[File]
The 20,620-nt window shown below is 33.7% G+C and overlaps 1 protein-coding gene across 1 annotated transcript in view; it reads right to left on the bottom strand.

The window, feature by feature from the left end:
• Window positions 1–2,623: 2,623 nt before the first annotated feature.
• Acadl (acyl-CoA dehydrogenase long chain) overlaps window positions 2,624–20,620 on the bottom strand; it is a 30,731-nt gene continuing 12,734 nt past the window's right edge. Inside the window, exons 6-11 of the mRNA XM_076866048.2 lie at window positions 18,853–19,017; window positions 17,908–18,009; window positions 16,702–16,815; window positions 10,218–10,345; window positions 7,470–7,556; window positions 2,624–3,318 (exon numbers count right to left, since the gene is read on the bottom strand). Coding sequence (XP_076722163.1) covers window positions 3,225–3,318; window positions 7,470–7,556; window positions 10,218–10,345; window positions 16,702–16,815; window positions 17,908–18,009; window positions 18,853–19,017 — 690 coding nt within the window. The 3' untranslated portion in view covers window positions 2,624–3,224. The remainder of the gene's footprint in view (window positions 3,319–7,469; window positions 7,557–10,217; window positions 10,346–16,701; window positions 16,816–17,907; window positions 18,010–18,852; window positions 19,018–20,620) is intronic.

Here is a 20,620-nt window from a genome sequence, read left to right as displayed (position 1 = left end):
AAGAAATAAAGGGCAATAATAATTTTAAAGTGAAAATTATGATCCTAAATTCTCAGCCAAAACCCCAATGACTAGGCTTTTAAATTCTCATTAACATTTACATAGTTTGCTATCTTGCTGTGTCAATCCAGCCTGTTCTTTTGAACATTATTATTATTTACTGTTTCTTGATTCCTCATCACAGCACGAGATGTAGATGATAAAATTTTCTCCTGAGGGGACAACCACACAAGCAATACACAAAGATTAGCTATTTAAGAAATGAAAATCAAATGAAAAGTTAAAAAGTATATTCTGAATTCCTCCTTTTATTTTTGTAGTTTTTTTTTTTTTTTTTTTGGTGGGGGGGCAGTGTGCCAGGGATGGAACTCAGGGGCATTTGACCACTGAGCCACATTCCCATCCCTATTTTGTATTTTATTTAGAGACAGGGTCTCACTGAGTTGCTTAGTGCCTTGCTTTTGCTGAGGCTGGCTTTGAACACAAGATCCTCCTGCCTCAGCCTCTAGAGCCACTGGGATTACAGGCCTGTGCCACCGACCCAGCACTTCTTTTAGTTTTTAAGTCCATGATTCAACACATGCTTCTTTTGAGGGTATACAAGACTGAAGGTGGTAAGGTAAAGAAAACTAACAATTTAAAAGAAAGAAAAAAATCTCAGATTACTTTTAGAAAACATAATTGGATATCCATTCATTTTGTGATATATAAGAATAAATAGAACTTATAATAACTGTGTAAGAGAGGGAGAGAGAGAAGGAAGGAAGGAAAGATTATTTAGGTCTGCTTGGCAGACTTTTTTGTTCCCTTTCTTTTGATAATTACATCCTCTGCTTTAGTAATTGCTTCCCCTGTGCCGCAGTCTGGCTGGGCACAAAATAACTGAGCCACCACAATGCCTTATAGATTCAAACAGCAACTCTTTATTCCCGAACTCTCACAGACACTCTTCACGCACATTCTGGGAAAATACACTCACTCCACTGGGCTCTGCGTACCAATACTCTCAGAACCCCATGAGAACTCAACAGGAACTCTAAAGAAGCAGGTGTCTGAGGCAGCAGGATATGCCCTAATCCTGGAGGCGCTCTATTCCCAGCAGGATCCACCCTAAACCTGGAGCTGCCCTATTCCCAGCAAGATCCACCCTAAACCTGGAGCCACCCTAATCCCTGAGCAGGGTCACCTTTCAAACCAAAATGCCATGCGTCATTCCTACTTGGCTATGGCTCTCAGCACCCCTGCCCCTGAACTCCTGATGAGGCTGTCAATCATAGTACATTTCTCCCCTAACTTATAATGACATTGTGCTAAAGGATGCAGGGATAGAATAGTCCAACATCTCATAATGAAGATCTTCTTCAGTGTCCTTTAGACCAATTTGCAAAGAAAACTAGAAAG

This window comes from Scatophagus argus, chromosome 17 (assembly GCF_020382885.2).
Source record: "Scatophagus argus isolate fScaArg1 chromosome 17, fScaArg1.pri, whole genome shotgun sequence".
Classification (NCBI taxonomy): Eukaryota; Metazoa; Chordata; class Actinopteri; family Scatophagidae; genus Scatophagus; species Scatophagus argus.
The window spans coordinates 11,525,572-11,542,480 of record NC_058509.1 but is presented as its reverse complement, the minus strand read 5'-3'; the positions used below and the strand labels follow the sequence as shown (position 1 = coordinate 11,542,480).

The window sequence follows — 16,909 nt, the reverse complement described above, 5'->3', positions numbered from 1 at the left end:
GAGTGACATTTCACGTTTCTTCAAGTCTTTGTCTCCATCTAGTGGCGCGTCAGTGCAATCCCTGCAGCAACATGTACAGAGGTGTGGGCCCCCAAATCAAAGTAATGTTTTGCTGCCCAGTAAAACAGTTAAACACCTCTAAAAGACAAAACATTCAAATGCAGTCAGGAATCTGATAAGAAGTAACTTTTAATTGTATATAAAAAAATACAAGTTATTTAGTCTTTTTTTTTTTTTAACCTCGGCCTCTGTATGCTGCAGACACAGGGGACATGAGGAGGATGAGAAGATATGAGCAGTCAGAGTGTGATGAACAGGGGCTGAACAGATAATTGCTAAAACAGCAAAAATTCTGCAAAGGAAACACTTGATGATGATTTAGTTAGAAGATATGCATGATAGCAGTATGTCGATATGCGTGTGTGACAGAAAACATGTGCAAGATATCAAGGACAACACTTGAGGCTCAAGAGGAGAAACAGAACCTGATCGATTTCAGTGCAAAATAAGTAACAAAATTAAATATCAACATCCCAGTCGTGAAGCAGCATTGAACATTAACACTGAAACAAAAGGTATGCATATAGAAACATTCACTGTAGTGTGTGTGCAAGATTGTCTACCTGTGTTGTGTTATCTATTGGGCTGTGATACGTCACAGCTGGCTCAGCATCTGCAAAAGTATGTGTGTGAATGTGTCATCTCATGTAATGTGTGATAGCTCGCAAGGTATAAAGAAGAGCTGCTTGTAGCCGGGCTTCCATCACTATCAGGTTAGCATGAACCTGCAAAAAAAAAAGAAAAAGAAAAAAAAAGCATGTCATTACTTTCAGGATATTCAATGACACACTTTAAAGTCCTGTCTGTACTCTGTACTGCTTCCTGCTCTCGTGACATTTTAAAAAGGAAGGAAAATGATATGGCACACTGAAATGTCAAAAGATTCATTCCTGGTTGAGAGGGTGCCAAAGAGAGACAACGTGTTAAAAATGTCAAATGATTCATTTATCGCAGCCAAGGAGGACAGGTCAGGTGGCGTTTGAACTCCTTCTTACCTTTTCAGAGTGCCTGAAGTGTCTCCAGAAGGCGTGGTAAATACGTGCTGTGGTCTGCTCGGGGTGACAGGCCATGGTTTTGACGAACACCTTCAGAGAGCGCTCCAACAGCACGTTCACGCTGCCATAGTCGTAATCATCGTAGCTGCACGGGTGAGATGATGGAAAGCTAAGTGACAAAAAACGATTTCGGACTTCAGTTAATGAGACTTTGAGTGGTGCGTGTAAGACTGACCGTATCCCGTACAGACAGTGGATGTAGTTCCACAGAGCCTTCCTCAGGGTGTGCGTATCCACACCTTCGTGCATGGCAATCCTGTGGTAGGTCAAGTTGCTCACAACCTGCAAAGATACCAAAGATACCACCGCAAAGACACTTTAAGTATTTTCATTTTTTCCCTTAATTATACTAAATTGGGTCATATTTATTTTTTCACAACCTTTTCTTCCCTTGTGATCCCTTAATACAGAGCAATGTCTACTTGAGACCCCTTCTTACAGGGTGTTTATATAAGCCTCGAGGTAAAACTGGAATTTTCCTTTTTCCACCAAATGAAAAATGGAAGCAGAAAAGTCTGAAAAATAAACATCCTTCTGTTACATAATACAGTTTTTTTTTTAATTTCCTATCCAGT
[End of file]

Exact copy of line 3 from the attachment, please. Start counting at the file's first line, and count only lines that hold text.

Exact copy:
• Window positions 1–2,623: 2,623 nt before the first annotated feature.